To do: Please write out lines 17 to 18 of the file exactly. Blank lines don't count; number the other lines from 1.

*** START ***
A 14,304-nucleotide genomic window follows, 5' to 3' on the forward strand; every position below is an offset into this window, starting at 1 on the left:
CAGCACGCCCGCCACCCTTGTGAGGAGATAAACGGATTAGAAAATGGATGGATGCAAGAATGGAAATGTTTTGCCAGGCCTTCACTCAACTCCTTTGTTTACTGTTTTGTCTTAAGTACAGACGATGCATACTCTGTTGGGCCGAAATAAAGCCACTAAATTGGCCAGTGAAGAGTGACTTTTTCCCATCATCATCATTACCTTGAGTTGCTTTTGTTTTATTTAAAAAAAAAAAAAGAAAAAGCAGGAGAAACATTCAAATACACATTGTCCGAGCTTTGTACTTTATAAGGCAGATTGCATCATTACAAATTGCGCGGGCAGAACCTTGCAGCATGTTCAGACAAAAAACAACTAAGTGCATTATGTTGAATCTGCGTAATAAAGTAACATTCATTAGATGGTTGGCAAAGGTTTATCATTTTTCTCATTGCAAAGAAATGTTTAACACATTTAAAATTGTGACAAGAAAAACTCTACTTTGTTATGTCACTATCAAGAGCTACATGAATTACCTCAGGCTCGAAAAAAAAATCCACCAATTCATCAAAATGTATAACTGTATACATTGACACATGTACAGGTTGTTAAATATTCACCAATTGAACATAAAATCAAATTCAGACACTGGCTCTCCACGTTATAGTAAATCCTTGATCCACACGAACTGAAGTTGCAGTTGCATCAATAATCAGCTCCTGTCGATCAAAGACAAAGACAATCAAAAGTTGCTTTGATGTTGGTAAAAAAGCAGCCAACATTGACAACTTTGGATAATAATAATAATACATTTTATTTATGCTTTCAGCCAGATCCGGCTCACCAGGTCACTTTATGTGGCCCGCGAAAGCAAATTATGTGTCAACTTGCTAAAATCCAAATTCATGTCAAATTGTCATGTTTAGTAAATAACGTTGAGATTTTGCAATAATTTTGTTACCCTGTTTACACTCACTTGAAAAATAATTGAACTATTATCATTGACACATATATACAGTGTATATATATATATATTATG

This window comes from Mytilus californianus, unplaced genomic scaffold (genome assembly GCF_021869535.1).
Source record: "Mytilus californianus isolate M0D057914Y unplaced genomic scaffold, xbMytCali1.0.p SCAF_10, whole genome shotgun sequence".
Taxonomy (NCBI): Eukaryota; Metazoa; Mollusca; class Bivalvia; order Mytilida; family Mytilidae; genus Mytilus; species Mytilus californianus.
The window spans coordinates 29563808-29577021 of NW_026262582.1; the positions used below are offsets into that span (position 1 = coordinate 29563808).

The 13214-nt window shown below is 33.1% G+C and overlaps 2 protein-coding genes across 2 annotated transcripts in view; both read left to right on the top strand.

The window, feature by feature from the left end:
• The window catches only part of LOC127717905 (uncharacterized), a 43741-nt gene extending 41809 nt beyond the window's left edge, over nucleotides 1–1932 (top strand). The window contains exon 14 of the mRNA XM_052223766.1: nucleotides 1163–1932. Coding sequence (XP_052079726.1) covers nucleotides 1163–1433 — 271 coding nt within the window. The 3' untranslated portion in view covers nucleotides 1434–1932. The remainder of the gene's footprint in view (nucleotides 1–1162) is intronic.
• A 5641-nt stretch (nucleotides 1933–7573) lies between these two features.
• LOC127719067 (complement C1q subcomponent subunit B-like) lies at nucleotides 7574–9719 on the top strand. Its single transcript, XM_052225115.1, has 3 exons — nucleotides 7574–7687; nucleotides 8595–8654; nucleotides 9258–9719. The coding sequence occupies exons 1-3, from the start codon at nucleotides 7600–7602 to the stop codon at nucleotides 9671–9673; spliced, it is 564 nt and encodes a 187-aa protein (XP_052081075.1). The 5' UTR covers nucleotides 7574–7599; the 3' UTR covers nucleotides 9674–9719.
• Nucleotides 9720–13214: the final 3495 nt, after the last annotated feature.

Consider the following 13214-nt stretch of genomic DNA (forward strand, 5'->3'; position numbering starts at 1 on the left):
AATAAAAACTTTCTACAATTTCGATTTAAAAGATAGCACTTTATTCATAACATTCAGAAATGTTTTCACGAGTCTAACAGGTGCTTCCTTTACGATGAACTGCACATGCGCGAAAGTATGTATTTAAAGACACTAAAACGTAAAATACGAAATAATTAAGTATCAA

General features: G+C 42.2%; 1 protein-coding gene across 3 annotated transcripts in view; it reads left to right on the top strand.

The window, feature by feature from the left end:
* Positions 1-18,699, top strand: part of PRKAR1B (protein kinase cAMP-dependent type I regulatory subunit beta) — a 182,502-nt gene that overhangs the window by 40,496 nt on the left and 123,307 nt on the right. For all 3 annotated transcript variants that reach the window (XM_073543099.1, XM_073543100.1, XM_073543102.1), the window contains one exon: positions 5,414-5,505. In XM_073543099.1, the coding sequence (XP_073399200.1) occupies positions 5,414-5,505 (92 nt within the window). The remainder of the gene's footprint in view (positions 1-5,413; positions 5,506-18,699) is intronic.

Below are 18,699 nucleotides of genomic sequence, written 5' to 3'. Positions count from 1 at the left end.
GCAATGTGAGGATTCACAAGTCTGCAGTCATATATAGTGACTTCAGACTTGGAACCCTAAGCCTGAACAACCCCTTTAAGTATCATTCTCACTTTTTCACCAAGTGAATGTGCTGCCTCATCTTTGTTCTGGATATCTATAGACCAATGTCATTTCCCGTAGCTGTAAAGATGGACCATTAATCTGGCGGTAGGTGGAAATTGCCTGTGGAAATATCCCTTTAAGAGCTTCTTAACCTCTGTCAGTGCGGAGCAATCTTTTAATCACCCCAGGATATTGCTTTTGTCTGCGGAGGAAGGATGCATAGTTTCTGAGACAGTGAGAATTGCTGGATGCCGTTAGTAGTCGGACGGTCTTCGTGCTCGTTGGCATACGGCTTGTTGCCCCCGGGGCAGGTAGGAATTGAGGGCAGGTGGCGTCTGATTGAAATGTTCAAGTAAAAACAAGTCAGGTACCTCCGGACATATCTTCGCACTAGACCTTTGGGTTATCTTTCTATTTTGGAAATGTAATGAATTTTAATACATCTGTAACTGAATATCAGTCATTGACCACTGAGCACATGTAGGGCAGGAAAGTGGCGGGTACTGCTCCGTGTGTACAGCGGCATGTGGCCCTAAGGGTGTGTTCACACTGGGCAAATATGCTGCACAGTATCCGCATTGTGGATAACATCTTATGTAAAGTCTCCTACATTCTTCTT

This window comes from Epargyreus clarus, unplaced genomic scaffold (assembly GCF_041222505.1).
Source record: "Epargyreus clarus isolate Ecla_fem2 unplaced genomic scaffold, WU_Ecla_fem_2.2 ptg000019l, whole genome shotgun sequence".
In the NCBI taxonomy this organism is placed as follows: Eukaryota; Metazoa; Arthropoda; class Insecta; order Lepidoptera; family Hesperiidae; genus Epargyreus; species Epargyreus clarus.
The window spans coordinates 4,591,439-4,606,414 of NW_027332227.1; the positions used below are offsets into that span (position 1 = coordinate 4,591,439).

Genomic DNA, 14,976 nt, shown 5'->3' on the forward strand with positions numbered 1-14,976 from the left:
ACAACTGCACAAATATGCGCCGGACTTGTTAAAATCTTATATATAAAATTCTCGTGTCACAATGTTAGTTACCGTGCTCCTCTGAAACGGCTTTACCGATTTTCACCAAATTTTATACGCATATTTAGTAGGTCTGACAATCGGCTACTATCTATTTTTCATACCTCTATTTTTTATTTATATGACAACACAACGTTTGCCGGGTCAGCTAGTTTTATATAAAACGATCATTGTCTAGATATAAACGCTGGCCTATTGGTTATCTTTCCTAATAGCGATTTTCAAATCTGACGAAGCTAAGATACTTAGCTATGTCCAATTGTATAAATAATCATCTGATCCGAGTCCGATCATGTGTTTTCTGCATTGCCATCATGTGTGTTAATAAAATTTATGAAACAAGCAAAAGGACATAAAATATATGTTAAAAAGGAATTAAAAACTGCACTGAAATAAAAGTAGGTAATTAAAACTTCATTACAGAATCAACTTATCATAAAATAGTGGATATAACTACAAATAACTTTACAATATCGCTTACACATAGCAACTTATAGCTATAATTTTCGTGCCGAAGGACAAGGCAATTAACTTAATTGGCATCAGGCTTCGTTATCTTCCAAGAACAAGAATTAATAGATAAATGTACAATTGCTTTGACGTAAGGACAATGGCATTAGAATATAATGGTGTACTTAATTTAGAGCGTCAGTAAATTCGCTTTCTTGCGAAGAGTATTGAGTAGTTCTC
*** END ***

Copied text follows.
* Positions 1-18,699, top strand: part of PRKAR1B (protein kinase cAMP-dependent type I regulatory subunit beta) — a 182,502-nt gene that overhangs the window by 40,496 nt on the left and 123,307 nt on the right. For all 3 annotated transcript variants that reach the window (XM_073543099.1, XM_073543100.1, XM_073543102.1), the window contains one exon: positions 5,414-5,505. In XM_073543099.1, the coding sequence (XP_073399200.1) occupies positions 5,414-5,505 (92 nt within the window). The remainder of the gene's footprint in view (positions 1-5,413; positions 5,506-18,699) is intronic.

Below are 18,699 nucleotides of genomic sequence, written 5' to 3'. Positions count from 1 at the left end.